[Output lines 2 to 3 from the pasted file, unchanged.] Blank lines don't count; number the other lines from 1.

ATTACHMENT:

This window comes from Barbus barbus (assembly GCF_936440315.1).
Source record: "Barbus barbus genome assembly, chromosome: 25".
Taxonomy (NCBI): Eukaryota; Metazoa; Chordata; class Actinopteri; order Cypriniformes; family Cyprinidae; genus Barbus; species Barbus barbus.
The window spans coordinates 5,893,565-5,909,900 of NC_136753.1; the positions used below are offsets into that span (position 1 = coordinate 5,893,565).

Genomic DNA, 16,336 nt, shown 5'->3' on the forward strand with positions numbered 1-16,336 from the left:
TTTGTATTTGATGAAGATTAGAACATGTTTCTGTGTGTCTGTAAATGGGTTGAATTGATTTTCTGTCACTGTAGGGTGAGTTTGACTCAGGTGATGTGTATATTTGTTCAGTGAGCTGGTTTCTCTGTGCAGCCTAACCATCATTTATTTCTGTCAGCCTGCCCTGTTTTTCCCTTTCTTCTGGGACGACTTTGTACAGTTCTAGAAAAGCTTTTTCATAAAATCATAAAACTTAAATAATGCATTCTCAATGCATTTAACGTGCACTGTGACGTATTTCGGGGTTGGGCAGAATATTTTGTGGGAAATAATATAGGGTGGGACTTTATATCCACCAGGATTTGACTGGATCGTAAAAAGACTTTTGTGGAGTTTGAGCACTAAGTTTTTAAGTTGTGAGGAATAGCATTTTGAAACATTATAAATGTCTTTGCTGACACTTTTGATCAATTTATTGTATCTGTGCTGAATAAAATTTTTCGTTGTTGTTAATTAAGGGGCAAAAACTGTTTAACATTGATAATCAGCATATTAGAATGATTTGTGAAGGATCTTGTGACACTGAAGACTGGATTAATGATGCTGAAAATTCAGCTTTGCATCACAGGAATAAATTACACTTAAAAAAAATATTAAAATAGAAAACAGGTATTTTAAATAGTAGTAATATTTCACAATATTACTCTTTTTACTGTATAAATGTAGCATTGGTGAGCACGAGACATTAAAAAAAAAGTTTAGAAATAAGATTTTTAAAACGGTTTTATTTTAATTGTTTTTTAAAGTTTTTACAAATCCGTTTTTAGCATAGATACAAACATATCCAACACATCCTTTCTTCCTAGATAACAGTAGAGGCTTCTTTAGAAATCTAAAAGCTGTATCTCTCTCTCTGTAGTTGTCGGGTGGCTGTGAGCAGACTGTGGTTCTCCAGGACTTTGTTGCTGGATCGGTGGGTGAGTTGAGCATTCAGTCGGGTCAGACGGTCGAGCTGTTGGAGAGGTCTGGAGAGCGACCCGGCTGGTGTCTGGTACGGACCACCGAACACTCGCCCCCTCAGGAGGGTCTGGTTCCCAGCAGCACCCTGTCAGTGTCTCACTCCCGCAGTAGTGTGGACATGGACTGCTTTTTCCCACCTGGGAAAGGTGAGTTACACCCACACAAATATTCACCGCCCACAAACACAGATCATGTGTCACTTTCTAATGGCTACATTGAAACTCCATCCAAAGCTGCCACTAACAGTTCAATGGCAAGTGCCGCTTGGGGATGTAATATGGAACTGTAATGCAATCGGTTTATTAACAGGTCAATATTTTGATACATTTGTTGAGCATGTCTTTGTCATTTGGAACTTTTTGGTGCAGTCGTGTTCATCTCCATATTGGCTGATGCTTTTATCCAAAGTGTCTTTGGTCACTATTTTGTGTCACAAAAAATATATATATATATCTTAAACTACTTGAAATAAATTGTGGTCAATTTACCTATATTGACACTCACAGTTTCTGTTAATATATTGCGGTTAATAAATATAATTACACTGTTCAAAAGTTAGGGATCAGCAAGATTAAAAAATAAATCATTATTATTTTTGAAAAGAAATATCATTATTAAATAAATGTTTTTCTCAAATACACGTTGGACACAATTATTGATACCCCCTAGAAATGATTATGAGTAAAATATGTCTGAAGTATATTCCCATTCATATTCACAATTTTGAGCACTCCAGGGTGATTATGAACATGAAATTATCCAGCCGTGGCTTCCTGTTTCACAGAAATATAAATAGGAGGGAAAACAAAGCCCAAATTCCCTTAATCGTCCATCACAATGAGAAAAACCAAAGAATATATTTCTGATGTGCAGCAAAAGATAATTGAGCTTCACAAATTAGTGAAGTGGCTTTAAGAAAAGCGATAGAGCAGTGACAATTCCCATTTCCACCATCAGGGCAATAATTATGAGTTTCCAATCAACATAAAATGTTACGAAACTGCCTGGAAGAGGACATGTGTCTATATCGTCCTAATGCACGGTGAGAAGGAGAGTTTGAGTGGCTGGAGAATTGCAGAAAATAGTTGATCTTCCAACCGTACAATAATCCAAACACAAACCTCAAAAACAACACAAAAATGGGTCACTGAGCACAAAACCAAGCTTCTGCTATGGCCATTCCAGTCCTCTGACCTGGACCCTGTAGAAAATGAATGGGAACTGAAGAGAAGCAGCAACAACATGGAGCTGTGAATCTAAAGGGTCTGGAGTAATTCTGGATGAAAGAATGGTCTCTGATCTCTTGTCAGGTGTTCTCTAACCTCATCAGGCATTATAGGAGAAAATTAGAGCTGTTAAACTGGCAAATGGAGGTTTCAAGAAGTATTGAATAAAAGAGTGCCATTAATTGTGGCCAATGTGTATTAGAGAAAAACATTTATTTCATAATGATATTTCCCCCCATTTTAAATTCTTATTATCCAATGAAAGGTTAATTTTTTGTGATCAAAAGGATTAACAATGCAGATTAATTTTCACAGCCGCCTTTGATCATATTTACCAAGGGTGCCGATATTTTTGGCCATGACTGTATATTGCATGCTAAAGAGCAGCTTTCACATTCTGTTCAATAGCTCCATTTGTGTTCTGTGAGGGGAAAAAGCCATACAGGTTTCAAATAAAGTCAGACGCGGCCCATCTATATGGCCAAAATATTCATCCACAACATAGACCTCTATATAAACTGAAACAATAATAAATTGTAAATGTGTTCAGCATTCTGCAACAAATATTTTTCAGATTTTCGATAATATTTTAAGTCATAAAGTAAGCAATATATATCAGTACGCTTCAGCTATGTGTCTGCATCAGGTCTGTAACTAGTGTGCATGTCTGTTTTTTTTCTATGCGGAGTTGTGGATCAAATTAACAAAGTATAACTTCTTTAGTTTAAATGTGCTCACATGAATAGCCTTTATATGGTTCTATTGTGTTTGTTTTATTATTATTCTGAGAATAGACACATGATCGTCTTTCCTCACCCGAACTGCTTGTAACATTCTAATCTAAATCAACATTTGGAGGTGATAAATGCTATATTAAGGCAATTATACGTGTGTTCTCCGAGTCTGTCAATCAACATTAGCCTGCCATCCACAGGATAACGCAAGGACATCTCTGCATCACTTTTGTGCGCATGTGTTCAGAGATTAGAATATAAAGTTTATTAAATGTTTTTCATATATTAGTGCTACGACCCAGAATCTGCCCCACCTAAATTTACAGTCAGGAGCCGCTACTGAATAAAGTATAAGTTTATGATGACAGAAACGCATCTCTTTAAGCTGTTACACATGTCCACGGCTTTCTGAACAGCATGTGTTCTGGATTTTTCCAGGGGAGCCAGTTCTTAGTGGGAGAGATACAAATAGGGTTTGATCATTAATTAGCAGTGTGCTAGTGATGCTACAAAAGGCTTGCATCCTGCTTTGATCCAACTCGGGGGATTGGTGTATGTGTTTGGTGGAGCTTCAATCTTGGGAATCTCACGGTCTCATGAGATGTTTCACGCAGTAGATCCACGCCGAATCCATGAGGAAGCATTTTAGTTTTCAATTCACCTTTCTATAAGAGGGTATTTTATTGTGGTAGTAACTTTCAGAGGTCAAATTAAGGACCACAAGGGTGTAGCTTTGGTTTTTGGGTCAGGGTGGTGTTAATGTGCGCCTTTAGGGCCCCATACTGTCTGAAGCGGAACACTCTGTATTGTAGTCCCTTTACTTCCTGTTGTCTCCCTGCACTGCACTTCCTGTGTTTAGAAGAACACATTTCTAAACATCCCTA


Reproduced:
Source record: "Barbus barbus genome assembly, chromosome: 25".
Taxonomy (NCBI): Eukaryota; Metazoa; Chordata; class Actinopteri; order Cypriniformes; family Cyprinidae; genus Barbus; species Barbus barbus.